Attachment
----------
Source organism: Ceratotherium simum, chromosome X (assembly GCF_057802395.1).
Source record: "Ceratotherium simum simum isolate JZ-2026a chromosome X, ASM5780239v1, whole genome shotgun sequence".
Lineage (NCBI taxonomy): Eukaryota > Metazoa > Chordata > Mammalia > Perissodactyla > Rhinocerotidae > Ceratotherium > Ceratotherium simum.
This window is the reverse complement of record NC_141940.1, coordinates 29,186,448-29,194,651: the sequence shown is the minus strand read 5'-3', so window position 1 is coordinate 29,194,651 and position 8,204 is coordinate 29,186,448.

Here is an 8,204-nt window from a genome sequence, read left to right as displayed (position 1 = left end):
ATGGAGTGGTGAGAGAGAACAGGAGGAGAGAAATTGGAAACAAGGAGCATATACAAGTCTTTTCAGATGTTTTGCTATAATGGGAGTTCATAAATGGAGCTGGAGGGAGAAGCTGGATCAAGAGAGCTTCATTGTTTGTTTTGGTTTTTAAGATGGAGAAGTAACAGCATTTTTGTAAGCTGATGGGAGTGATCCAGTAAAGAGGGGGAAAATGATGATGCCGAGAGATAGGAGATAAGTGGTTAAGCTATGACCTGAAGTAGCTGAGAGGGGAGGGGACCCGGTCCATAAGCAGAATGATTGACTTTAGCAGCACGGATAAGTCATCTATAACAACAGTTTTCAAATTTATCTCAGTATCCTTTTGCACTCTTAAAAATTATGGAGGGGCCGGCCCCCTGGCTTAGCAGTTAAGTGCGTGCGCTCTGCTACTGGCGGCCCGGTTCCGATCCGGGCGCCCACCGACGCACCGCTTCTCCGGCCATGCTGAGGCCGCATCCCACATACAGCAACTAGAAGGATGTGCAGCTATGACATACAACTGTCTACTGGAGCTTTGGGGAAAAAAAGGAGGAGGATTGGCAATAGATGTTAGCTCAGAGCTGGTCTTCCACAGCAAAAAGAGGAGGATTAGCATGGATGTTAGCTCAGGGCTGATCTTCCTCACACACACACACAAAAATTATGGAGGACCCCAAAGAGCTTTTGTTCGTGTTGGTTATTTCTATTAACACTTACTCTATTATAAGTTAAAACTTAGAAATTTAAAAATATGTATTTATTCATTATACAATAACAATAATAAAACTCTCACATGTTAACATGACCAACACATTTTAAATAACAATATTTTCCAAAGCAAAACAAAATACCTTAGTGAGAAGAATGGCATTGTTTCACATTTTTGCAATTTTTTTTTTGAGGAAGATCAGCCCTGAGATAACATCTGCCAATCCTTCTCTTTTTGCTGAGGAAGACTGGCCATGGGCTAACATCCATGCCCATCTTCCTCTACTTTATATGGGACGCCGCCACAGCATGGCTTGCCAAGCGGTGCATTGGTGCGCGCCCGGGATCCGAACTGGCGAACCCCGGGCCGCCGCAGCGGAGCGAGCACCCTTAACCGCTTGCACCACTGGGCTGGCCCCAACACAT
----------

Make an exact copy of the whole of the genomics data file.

Source organism: Ceratotherium simum, chromosome X (assembly GCF_057802395.1).
Source record: "Ceratotherium simum simum isolate JZ-2026a chromosome X, ASM5780239v1, whole genome shotgun sequence".
Lineage (NCBI taxonomy): Eukaryota > Metazoa > Chordata > Mammalia > Perissodactyla > Rhinocerotidae > Ceratotherium > Ceratotherium simum.
This window is the reverse complement of record NC_141940.1, coordinates 29,186,448-29,194,651: the sequence shown is the minus strand read 5'-3', so window position 1 is coordinate 29,194,651 and position 8,204 is coordinate 29,186,448.

Here is an 8,204-nt window from a genome sequence, read left to right as displayed (position 1 = left end):
ATGGAGTGGTGAGAGAGAACAGGAGGAGAGAAATTGGAAACAAGGAGCATATACAAGTCTTTTCAGATGTTTTGCTATAATGGGAGTTCATAAATGGAGCTGGAGGGAGAAGCTGGATCAAGAGAGCTTCATTGTTTGTTTTGGTTTTTAAGATGGAGAAGTAACAGCATTTTTGTAAGCTGATGGGAGTGATCCAGTAAAGAGGGGGAAAATGATGATGCCGAGAGATAGGAGATAAGTGGTTAAGCTATGACCTGAAGTAGCTGAGAGGGGAGGGGACCCGGTCCATAAGCAGAATGATTGACTTTAGCAGCACGGATAAGTCATCTATAACAACAGTTTTCAAATTTATCTCAGTATCCTTTTGCACTCTTAAAAATTATGGAGGGGCCGGCCCCCTGGCTTAGCAGTTAAGTGCGTGCGCTCTGCTACTGGCGGCCCGGTTCCGATCCGGGCGCCCACCGACGCACCGCTTCTCCGGCCATGCTGAGGCCGCATCCCACATACAGCAACTAGAAGGATGTGCAGCTATGACATACAACTGTCTACTGGAGCTTTGGGGAAAAAAAGGAGGAGGATTGGCAATAGATGTTAGCTCAGAGCTGGTCTTCCACAGCAAAAAGAGGAGGATTAGCATGGATGTTAGCTCAGGGCTGATCTTCCTCACACACACACACAAAAATTATGGAGGACCCCAAAGAGCTTTTGTTCGTGTTGGTTATTTCTATTAACACTTACTCTATTATAAGTTAAAACTTAGAAATTTAAAAATATGTATTTATTCATTATACAATAACAATAATAAAACTCTCACATGTTAACATGACCAACACATTTTAAATAACAATATTTTCCAAAGCAAAACAAAATACCTTAGTGAGAAGAATGGCATTGTTTCACATTTTTGCAATTTTTTTTTTGAGGAAGATCAGCCCTGAGATAACATCTGCCAATCCTTCTCTTTTTGCTGAGGAAGACTGGCCATGGGCTAACATCCATGCCCATCTTCCTCTACTTTATATGGGACGCCGCCACAGCATGGCTTGCCAAGCGGTGCATTGGTGCGCGCCCGGGATCCGAACTGGCGAACCCCGGGCCGCCGCAGCGGAGCGAGCACCCTTAACCGCTTGCACCACTGGGCTGGCCCCAACACAT